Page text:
I dug up this poll about alcohol consumption. One interesting point it makes is that while men prefer beer over wine by a 3-1 margin, women largely prefer wine. Why? Is it due to differences in socializing? Does heavily male-focused beer marketing make a difference? And do you ever notice differences between wine and beer drinkers in your gender?
The carbonation in beer makes people burp and fart. Many women are shy about bodily functions, of course. I know several girls who avoid beer for that reason.
And yeah, marketing.
Men enjoy bitter tastes much more than women (many of whom are addicted to sweets), on average. It’s science.
wines are tasty. flavored beers (girl beers) are tasty.
at least they could have milder or sweeter tastes.
if a person makes beer or wine then making good different flavors is a challenge. i can appreciate the effort in making a flavored beer.
Tell me about it. :mad: It’s enough to almost make me want to turn gay.
Most women I know prefer white wine over red wine and red wine over beer. (Me? I prefer red wine over white wine over beer.) I’m pretty sure it’s the taste.
Most men I know prefer beer, though most will drink red wine with a nice dinner.
I’ve also noticed that women gravitate towards sweets while men go for salty things.
There’s got to be a part that’s just stereotype too. I think beer is often seen as connected to socio-economic status, lower level of education etc. Maybe some women want to seem more sophisticated? Red wine is sophisticated, but then (sweet) white wine is stereotypically a girly (and therefore lame) drink.
Although I’m sure there will be some element of sex-taste-bud-science, cultural conditioning is sure to be part of it. I have on 4 occasions been served wine when I had ordered a beer (once out with colleagues we ordered 12 beers, we got 11 beers and white wine for me!) and I have heard male friends complain that they would like to order a white wine but don’t really feel comfortable doing it.
I think the cultural conditioning really only works one way. I’m male, I like both beer and wine, but I wouldn’t order a glass of wine in a pub. But my wife (and most other women I know) will happily order a pint of beer in the same situation.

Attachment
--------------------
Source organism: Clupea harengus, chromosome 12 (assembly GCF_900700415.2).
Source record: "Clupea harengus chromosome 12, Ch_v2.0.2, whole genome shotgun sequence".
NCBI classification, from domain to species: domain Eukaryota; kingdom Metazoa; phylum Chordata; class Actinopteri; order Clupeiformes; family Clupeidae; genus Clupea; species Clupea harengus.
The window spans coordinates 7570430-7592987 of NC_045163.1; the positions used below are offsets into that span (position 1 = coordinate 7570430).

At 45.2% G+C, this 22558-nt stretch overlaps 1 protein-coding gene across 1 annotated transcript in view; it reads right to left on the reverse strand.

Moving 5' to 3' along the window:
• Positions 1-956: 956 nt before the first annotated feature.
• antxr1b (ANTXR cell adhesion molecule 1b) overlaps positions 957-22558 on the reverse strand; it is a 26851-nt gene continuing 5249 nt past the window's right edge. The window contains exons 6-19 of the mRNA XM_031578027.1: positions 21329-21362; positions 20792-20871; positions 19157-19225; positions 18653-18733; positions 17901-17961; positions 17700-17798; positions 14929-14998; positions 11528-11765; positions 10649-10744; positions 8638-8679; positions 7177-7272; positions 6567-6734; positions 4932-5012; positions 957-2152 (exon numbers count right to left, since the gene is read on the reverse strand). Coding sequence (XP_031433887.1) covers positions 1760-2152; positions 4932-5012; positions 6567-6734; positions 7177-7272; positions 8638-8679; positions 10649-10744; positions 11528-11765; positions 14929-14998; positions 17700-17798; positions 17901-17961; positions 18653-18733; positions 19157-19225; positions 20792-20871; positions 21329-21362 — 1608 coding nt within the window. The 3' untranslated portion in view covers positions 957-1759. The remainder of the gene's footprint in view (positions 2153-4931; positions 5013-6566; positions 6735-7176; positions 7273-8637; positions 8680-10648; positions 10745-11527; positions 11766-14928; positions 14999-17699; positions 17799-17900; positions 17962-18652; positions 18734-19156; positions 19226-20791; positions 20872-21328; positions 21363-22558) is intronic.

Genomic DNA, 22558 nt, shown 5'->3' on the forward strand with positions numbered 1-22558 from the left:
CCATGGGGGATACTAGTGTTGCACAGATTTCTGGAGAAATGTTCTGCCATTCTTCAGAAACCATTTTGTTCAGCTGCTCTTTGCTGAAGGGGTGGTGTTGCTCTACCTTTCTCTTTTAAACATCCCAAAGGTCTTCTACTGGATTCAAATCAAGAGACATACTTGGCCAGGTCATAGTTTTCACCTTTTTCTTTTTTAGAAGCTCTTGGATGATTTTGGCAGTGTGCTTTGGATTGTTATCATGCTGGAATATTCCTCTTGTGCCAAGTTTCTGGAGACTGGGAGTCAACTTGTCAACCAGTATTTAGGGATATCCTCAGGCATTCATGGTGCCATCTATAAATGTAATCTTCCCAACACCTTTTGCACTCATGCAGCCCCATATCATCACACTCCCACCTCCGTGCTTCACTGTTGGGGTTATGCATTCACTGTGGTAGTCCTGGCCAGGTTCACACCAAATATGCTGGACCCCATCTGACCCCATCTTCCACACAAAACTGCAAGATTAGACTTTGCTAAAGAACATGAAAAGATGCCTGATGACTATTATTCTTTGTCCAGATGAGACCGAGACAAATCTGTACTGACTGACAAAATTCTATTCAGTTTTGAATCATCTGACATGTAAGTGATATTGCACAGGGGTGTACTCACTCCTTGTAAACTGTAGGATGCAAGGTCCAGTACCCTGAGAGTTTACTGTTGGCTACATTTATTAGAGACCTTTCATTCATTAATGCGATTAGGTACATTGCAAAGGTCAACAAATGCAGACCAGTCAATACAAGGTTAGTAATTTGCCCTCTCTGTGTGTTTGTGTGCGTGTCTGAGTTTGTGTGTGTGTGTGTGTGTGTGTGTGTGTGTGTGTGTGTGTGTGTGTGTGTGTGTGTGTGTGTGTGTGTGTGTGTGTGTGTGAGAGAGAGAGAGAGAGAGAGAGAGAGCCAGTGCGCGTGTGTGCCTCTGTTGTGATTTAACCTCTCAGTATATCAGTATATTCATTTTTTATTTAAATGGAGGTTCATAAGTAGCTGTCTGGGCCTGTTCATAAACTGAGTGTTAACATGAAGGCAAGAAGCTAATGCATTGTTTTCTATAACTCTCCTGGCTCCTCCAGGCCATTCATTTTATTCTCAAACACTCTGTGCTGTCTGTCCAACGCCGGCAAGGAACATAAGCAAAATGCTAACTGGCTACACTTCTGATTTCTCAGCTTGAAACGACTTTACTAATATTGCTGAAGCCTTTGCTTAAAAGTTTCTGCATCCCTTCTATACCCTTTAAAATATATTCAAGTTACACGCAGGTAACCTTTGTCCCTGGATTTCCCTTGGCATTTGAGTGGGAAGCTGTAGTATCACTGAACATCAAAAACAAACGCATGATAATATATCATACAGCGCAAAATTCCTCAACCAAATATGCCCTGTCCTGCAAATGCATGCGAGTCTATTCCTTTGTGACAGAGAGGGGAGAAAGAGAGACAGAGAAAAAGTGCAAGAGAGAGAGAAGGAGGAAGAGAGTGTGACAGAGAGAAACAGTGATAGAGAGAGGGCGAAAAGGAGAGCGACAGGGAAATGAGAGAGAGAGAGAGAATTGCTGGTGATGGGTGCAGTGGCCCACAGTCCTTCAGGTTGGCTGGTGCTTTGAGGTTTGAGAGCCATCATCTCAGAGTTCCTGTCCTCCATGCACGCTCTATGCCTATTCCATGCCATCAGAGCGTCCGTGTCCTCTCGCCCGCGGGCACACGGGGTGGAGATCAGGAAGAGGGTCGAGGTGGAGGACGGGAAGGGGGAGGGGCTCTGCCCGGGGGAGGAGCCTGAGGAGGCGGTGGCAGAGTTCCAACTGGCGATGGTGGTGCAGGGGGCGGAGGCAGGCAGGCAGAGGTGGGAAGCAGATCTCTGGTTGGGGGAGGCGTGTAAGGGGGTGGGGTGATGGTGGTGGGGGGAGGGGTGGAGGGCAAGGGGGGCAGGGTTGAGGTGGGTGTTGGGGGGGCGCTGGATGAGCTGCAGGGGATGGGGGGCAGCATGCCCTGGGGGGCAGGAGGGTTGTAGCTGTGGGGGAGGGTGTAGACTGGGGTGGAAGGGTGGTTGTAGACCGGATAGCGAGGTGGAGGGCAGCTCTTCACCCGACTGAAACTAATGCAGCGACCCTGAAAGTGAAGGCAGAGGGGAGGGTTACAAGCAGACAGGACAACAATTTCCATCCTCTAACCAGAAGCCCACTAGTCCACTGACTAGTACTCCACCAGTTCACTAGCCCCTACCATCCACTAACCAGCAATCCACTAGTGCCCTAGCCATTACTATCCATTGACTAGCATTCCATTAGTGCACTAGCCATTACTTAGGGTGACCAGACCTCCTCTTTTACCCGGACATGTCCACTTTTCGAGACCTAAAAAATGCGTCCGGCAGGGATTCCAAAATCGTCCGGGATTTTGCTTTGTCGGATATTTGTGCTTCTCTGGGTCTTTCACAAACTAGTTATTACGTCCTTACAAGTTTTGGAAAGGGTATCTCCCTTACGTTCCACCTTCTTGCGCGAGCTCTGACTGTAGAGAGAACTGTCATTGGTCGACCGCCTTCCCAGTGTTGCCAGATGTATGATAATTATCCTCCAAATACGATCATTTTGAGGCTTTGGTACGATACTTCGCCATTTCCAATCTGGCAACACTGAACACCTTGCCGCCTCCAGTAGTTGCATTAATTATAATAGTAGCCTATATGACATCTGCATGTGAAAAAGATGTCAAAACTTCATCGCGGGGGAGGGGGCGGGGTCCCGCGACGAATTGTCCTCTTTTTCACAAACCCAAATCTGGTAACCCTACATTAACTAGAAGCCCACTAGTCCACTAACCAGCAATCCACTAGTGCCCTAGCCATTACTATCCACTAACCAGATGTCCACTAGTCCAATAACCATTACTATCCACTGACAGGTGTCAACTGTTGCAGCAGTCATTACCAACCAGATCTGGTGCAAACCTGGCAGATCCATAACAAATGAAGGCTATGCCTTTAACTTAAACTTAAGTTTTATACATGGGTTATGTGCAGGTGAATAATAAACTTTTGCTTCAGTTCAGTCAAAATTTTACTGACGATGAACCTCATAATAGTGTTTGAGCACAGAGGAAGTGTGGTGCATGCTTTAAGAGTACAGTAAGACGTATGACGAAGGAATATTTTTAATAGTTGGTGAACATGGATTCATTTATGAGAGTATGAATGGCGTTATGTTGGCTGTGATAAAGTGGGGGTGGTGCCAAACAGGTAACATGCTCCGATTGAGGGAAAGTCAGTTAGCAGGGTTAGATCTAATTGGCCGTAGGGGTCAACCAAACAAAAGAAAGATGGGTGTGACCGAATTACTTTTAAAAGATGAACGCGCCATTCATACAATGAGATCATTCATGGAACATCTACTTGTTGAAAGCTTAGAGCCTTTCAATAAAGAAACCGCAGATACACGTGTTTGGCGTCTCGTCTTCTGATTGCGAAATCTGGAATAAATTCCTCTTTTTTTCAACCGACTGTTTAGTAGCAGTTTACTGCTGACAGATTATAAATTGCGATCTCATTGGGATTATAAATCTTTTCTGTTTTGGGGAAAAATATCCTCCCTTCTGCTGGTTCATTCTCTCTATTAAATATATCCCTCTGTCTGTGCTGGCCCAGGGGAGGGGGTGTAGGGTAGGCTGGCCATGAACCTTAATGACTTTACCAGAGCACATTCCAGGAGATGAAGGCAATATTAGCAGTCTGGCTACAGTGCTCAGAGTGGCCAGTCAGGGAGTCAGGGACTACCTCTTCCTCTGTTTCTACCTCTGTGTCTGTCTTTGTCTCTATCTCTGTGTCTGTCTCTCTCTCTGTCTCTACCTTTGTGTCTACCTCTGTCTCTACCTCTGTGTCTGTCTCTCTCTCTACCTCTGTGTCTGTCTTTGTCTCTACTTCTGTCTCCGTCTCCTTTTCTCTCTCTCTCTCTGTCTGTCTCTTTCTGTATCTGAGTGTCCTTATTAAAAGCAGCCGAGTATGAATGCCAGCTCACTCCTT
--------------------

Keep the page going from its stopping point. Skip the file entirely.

Other possibilities - men tend to eat and drink larger volumes than women, because on average they are physically bigger. Downing a pint is probably therefore more attractive to men than sipping a glass of wine. But again that’s partly just a social thing.
If these both happen simultaneously you could always switch
My mother loves beer. When she and my dad traveled in Europe, every postcard home included “PS - Great beers here!!” When she goes to new restaurants, she tries beers she’s never had before.
She’ll also take a dry red wine before any other kind, and sweet whites are pretty much off her list.
Me, I don’t like beer, and I like very few wines. Mostly I stick with water.
I rarely like bitter and that includes all beers. I don’t like the general tastelessness of whites, which I can only tolerate when they are neither sweet nor dry. I like red wines exactly in the middle as well, but can tolerate a semi-sweet or dry red if it’s good otherwise.
I hate that. I regularly go for beers with the guys. We have one guy who doesn’t drink and orders a soda. If we get a new server, I get the stupid soda. What, a girl can’t appreciate a pint?
(And that’s why we go to the bar where they all know us. Half the time, our beers are poured before our asses hit the chairs.)
Several factors, though it’s primarily driven by culture and marketing. Despite the rapidly growing craft beer sector, America is still dominated by big macro beer companies that push bitter or hoppy styles. Women DO tend to prefer sweeter drinks, but when introduced to a chocolate stout or a fruity belgian style, the first words tend to be: “Wait, THIS is BEER?” The big guys know this and have aggressively marketed to men for decades in the US, with wine being promoted as a classier, more refined beverage for the ladies. However, this is changing among the younger demographics who are getting access to different styles of beer more frequently.